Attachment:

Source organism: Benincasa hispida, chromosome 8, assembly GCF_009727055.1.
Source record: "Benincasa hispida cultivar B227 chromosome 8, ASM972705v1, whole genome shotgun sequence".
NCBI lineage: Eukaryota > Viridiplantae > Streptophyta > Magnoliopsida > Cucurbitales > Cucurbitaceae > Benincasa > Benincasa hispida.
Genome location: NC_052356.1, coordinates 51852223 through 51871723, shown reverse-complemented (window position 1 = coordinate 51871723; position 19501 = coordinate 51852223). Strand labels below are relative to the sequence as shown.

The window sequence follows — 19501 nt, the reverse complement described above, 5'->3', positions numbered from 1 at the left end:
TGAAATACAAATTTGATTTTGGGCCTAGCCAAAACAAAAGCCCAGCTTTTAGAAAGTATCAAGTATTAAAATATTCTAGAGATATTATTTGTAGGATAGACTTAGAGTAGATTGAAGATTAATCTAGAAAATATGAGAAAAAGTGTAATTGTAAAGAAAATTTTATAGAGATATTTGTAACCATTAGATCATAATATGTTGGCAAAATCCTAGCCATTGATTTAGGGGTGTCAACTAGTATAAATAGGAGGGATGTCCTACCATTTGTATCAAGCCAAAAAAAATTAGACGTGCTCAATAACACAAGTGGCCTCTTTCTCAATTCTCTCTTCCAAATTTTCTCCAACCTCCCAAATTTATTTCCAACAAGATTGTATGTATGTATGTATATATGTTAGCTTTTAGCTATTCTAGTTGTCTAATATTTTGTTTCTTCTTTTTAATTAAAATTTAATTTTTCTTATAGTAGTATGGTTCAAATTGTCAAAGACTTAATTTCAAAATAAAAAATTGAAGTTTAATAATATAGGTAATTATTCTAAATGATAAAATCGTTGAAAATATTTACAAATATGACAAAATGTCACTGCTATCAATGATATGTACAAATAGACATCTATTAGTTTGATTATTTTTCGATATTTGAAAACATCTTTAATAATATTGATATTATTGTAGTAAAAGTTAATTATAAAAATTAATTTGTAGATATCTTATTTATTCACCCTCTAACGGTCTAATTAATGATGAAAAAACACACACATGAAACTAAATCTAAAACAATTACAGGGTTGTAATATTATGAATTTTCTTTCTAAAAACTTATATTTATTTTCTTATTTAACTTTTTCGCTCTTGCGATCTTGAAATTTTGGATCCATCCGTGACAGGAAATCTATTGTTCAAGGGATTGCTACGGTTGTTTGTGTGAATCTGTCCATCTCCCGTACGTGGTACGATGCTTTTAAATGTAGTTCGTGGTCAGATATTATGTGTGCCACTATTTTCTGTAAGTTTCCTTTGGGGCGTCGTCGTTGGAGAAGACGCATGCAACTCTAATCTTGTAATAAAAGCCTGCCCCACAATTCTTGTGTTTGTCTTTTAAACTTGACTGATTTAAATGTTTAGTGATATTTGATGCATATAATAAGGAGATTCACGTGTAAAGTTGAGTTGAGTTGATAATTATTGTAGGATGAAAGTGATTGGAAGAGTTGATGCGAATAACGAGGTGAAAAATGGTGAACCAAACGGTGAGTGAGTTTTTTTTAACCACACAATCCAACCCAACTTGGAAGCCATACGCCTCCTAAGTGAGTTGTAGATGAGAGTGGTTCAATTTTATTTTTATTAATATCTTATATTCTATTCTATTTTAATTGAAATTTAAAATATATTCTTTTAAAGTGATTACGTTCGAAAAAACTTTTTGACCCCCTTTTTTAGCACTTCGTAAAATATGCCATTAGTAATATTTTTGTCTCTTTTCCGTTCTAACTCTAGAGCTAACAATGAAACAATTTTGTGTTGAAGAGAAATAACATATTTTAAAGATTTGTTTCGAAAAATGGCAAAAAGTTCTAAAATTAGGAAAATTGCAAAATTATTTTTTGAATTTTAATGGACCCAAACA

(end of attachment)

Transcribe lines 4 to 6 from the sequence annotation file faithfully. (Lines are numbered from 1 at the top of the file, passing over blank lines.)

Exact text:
Genome location: NC_052356.1, coordinates 51852223 through 51871723, shown reverse-complemented (window position 1 = coordinate 51871723; position 19501 = coordinate 51852223). Strand labels below are relative to the sequence as shown.

The window sequence follows — 19501 nt, the reverse complement described above, 5'->3', positions numbered from 1 at the left end:
TGAAATACAAATTTGATTTTGGGCCTAGCCAAAACAAAAGCCCAGCTTTTAGAAAGTATCAAGTATTAAAATATTCTAGAGATATTATTTGTAGGATAGACTTAGAGTAGATTGAAGATTAATCTAGAAAATATGAGAAAAAGTGTAATTGTAAAGAAAATTTTATAGAGATATTTGTAACCATTAGATCATAATATGTTGGCAAAATCCTAGCCATTGATTTAGGGGTGTCAACTAGTATAAATAGGAGGGATGTCCTACCATTTGTATCAAGCCAAAAAAAATTAGACGTGCTCAATAACACAAGTGGCCTCTTTCTCAATTCTCTCTTCCAAATTTTCTCCAACCTCCCAAATTTATTTCCAACAAGATTGTATGTATGTATGTATATATGTTAGCTTTTAGCTATTCTAGTTGTCTAATATTTTGTTTCTTCTTTTTAATTAAAATTTAATTTTTCTTATAGTAGTATGGTTCAAATTGTCAAAGACTTAATTTCAAAATAAAAAATTGAAGTTTAATAATATAGGTAATTATTCTAAATGATAAAATCGTTGAAAATATTTACAAATATGACAAAATGTCACTGCTATCAATGATATGTACAAATAGACATCTATTAGTTTGATTATTTTTCGATATTTGAAAACATCTTTAATAATATTGATATTATTGTAGTAAAAGTTAATTATAAAAATTAATTTGTAGATATCTTATTTATTCACCCTCTAACGGTCTAATTAATGATGAAAAAACACACACATGAAACTAAATCTAAAACAATTACAGGGTTGTAATATTATGAATTTTCTTTCTAAAAACTTATATTTATTTTCTTATTTAACTTTTTCGCTCTTGCGATCTTGAAATTTTGGATCCATCCGTGACAGGAAATCTATTGTTCAAGGGATTGCTACGGTTGTTTGTGTGAATCTGTCCATCTCCCGTACGTGGTACGATGCTTTTAAATGTAGTTCGTGGTCAGATATTATGTGTGCCACTATTTTCTGTAAGTTTCCTTTGGGGCGTCGTCGTTGGAGAAGACGCATGCAACTCTAATCTTGTAATAAAAGCCTGCCCCACAATTCTTGTGTTTGTCTTTTAAACTTGACTGATTTAAATGTTTAGTGATATTTGATGCATATAATAAGGAGATTCACGTGTAAAGTTGAGTTGAGTTGATAATTATTGTAGGATGAAAGTGATTGGAAGAGTTGATGCGAATAACGAGGTGAAAAATGGTGAACCAAACGGTGAGTGAGTTTTTTTTAACCACACAATCCAACCCAACTTGGAAGCCATACGCCTCCTAAGTGAGTTGTAGATGAGAGTGGTTCAATTTTATTTTTATTAATATCTTATATTCTATTCTATTTTAATTGAAATTTAAAATATATTCTTTTAAAGTGATTACGTTCGAAAAAACTTTTTGACCCCCTTTTTTAGCACTTCGTAAAATATGCCATTAGTAATATTTTTGTCTCTTTTCCGTTCTAACTCTAGAGCTAACAATGAAACAATTTTGTGTTGAAGAGAAATAACATATTTTAAAGATTTGTTTCGAAAAATGGCAAAAAGTTCTAAAATTAGGAAAATTGCAAAATTATTTTTTGAATTTTAATGGACCCAAACA